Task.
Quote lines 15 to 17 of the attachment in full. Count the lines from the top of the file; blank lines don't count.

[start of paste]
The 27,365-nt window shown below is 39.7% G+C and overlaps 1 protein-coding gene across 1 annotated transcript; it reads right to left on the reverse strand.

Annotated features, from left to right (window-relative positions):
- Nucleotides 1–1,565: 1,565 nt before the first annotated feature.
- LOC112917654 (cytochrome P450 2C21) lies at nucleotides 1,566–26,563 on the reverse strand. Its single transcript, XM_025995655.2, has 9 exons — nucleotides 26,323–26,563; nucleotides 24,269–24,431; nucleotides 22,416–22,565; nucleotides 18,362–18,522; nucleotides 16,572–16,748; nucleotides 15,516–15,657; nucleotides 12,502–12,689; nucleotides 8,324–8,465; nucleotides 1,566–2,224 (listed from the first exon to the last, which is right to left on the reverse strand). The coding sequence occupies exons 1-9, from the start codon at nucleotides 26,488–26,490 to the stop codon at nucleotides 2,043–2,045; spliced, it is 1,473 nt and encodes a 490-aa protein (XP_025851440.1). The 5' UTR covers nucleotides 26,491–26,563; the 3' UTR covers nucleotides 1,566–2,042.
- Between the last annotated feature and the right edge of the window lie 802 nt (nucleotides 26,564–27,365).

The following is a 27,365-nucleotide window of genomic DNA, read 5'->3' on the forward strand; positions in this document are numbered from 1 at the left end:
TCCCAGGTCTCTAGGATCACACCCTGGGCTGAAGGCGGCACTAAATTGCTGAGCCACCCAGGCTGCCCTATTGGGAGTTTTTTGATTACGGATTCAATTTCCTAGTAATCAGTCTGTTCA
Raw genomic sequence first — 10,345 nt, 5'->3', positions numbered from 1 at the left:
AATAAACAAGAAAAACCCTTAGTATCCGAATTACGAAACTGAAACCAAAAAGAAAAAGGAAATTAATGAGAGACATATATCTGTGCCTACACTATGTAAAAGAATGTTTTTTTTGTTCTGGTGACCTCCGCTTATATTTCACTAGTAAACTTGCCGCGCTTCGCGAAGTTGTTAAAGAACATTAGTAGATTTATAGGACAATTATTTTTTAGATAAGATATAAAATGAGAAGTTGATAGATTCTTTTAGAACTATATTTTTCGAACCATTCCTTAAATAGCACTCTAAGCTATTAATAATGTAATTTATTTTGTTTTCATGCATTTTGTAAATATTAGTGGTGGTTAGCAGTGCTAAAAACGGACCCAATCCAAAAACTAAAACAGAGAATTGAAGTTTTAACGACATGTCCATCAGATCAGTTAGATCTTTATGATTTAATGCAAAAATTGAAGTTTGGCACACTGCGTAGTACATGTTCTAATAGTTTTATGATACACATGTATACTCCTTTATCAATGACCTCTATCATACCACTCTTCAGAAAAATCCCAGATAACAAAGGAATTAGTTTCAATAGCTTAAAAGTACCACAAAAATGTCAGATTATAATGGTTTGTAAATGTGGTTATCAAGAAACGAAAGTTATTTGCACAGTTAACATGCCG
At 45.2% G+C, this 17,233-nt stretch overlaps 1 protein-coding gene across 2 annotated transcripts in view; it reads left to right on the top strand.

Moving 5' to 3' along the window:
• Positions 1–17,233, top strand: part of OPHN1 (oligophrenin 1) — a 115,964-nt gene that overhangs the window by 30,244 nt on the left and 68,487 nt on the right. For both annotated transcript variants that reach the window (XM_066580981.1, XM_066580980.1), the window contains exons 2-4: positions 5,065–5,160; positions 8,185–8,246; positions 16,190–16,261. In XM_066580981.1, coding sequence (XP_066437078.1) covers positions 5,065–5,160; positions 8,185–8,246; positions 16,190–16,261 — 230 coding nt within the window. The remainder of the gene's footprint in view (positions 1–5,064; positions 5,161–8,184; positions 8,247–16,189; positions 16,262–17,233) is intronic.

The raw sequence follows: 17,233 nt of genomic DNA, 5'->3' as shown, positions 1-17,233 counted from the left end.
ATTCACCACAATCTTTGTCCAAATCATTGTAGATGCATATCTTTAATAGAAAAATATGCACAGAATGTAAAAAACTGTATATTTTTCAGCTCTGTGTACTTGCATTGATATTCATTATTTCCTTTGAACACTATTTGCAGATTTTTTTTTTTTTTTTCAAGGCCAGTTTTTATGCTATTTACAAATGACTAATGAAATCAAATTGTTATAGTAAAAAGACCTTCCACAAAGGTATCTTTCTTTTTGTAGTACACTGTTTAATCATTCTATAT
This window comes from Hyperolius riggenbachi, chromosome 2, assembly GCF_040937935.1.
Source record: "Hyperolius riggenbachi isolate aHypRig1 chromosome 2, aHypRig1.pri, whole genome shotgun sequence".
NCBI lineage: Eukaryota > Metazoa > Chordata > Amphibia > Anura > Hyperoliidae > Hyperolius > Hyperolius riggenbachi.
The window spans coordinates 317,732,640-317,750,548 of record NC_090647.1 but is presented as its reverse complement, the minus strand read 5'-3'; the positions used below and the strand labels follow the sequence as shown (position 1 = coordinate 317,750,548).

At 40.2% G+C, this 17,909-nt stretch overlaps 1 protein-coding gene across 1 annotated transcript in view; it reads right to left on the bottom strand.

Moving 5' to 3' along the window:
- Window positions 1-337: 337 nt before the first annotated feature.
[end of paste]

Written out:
This window comes from Hyperolius riggenbachi, chromosome 2, assembly GCF_040937935.1.
Source record: "Hyperolius riggenbachi isolate aHypRig1 chromosome 2, aHypRig1.pri, whole genome shotgun sequence".
NCBI lineage: Eukaryota > Metazoa > Chordata > Amphibia > Anura > Hyperoliidae > Hyperolius > Hyperolius riggenbachi.